From the Old Masters, Degas's new themes
|By Roderick Conway Morris|
ROME 8 January 2005
Edgar Degas was a contradictory figure. He was at once the most experimental and most traditional of the major artists of his era, and despite his association with the group, the least impressionist of the Impressionists.
The artist exhibited at all but one of the eight Impressionist Exhibitions from 1874 to 1886, but only showed much interest in landscape at the beginning and the end of his career. His subject matter was overwhelmingly the human figure, and the horse, that most revered of animals in ancient classical art.
Degas came from a cultivated haute-bourgeoisie banking background, but while the humbly born Renoir chased commissions for society portraits, when it came to portraiture, of which Degas was a past master, he painted only - and only occasionally - family and friends. He started out with ambitions to paint grand historical themes, and ended up immortalizing working-class girls and women, prostitutes and domestic drudges. Who else could have found so much poetry in a household servant simply doing the ironing?
In contrast to the general Impressionist enterprise of trying to catch the fleeting, transient moment, Degas famously said of his work: "No art was ever less spontaneous than mine; what I do is the result of reflection and the study of Old Masters."
Degas's most intense period of study of Old Masters was the three years he spent in Italy in his early twenties, from 1856 to 1859. He had family connections in Naples and Florence, but spent about half his time in Rome. Almost all the large body of paintings and drawings - many of them copies of Italian works that Degas took back to France - remained in his Paris studio until his death in 1917, and he constantly referred to them for inspiration.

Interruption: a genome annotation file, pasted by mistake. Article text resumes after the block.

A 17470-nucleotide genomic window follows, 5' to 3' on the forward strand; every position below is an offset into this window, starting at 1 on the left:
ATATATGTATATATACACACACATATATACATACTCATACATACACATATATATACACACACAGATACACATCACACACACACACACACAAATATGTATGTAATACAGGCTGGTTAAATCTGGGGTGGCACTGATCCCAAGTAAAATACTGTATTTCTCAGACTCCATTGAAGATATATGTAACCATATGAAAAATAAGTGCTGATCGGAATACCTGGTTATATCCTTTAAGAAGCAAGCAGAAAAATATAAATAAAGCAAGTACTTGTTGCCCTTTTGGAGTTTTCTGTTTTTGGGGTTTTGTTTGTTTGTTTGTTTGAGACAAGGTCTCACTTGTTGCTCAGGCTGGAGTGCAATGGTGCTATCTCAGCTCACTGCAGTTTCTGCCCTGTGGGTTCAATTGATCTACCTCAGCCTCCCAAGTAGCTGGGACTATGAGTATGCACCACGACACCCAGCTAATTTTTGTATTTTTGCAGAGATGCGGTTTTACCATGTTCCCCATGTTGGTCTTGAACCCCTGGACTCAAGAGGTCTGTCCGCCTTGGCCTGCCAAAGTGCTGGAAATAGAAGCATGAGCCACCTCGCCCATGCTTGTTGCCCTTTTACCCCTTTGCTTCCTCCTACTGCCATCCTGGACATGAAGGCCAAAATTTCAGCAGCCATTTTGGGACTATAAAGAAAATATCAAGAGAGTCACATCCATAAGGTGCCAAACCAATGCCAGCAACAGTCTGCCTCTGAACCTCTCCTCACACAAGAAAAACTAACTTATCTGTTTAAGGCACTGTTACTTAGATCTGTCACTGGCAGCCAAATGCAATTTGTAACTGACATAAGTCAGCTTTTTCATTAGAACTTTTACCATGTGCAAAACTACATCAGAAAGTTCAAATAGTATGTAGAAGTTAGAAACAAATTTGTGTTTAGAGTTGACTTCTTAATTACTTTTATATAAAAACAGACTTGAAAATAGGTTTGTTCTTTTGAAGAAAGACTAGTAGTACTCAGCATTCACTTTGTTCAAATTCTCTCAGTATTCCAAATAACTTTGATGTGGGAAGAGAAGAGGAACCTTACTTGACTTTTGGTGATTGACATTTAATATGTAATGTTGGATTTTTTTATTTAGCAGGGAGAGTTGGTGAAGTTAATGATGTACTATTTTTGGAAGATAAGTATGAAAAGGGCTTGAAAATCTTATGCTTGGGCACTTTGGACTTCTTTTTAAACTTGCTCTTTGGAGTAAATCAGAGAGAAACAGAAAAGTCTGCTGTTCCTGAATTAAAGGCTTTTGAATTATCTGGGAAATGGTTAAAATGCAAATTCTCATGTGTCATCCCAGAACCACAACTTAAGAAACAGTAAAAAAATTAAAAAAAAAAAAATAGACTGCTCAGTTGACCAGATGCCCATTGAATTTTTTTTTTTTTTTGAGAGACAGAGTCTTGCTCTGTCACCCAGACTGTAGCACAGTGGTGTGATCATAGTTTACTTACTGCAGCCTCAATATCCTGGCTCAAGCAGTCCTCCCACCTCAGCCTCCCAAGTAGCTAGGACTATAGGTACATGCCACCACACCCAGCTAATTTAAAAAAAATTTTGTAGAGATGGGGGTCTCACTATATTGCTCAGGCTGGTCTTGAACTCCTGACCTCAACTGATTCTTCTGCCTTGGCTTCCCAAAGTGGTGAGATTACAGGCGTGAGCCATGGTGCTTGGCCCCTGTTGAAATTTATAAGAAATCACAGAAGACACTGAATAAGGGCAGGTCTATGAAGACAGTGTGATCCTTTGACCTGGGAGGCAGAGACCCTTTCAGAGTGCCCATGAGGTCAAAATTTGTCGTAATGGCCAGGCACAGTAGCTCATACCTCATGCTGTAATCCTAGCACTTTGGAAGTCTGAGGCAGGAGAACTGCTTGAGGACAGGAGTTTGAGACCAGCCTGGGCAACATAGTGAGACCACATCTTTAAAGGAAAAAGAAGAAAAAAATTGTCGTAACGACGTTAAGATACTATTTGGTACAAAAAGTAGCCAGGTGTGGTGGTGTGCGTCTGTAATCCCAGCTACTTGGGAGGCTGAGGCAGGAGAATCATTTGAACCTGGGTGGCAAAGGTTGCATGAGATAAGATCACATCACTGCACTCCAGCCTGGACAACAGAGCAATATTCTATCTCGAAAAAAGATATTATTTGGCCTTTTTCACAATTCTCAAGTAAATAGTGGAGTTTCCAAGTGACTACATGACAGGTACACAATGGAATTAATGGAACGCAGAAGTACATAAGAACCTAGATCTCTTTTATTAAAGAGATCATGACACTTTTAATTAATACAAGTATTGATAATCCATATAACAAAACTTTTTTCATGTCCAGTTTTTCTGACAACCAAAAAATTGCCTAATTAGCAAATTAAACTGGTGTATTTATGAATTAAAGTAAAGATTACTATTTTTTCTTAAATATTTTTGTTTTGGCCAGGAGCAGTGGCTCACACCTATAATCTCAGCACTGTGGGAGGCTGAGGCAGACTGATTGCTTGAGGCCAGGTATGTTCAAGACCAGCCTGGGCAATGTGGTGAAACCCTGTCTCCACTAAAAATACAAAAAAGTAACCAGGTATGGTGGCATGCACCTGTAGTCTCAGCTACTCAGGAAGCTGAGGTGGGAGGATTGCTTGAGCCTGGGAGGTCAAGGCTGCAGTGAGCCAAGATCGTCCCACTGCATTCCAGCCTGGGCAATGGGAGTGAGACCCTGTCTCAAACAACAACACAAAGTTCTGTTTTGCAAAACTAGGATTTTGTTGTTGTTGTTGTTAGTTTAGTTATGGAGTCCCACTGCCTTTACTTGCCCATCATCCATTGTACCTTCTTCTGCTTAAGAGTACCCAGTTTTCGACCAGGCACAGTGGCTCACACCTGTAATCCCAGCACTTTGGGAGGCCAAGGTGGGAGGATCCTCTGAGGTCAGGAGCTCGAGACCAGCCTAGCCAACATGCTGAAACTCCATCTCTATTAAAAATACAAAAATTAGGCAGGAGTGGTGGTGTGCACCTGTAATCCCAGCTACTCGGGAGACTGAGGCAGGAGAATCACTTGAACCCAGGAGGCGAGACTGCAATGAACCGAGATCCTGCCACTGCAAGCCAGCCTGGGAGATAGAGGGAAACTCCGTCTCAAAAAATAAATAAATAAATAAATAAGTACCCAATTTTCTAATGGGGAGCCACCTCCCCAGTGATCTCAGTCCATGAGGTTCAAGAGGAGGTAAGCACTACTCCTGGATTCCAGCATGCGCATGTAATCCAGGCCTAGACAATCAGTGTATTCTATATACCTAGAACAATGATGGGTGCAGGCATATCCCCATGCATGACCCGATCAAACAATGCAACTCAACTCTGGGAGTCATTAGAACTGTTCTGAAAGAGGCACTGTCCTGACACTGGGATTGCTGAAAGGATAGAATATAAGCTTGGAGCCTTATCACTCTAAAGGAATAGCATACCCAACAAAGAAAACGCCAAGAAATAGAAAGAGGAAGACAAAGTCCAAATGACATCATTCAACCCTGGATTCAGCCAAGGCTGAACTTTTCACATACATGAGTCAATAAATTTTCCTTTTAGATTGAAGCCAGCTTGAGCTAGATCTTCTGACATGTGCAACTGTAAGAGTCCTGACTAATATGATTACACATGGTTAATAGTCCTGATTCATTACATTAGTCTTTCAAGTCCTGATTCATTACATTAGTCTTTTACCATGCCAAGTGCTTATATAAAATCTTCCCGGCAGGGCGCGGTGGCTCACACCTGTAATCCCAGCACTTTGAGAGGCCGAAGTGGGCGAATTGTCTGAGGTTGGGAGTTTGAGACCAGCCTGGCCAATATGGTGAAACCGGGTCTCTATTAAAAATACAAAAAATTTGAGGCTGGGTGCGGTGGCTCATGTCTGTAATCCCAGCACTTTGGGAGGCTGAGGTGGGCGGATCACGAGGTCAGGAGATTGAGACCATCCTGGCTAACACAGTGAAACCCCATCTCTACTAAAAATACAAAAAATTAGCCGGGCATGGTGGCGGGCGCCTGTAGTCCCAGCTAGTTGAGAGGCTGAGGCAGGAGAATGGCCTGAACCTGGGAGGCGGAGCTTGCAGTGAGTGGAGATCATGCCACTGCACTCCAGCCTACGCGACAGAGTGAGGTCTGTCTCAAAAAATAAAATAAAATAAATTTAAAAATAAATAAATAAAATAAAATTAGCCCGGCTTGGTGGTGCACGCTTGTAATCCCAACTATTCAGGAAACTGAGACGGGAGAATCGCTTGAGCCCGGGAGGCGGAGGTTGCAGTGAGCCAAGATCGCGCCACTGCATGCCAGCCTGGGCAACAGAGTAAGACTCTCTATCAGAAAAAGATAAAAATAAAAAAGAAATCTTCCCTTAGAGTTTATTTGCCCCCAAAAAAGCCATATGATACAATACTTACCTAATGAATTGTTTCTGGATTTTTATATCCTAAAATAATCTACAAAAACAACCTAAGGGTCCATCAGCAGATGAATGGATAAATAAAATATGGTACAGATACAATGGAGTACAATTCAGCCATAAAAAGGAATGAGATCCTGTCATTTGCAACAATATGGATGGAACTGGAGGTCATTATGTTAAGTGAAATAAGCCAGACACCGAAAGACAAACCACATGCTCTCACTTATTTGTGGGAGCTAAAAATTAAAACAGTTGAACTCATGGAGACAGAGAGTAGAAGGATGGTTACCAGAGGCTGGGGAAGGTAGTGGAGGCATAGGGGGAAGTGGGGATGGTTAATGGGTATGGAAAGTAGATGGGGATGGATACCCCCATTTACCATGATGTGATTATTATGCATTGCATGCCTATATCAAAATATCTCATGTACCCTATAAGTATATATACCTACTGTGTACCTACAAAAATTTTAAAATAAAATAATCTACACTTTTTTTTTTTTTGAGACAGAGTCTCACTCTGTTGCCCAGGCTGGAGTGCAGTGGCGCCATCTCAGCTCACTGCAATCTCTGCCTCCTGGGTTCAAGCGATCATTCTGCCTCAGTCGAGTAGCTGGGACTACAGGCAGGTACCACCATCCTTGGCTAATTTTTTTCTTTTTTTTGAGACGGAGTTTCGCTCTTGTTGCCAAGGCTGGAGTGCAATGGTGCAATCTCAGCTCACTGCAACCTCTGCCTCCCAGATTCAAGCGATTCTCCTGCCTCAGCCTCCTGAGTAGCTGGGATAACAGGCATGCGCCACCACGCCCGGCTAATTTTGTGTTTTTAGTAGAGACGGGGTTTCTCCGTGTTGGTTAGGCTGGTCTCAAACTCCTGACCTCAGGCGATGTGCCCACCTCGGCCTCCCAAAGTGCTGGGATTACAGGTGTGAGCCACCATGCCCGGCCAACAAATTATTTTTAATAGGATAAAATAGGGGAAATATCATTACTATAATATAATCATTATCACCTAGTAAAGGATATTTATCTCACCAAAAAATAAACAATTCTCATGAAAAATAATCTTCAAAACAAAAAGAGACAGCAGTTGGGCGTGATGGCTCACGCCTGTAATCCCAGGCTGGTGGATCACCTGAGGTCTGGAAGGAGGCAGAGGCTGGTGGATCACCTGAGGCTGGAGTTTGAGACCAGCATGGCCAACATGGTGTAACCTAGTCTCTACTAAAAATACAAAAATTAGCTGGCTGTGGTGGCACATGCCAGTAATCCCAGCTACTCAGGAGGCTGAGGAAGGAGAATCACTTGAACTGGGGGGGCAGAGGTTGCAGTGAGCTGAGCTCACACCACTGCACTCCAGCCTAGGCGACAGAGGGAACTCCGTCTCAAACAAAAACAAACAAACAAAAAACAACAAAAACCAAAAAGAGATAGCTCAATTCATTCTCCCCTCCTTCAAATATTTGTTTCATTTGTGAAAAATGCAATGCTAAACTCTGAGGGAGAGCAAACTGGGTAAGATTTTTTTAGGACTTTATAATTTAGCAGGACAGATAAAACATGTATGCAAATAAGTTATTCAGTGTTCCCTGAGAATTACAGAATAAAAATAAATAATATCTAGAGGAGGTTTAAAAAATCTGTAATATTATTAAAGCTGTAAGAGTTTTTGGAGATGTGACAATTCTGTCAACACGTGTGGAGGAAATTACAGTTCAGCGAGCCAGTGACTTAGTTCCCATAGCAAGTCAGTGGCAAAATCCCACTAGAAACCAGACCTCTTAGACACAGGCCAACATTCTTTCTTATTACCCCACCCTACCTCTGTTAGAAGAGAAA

Some of these pieces have been brought back to Rome along with a wide range of works from every stage of his career for "Degas: Classical and Modern," a rewarding exhibition of more than 170 paintings, sculptures, works on paper and photographs from collections around the world. Curated by Maria Teresa Benedetti, it highlights the unique manner in which Degas acted as a bridge between the old and the new. The show continues at the Complesso del Vittoriano until Feb. 1.
Degas's love of art was nurtured by his Italian-speaking father, who seems to have been more than happy with his son's aspirations to become an artist rather than take his place in the family bank. Degas attended the Ecole des Beaux Arts for a year, but also studied under Louis Lamothe, a former student of Ingres, who gave him a solid grounding in drawing and helped instill in him a passion for Italian art.
Degas was a lifelong admirer of Ingres -- he eventually came to own 20 of his paintings and 80 drawings. His desire to follow in the footsteps of the great man, who had spent 20 years in Rome, six of them as the director of the French Academy there, no doubt hastened his departure for Italy.
The rapidity with which Degas developed once there is evident from his early works. By the time he returned to Paris, he had executed his first masterpiece: "The Bellelli Family." This group portrait of his father's sister, Baronessa Bellelli, her daughters and husband (they were Neapolitan but then living in exile in Florence) reveals extraordinary technical competence, but also Degas's ability to absorb compositional elements from the art he had seen in Italy into his own contemporary vision.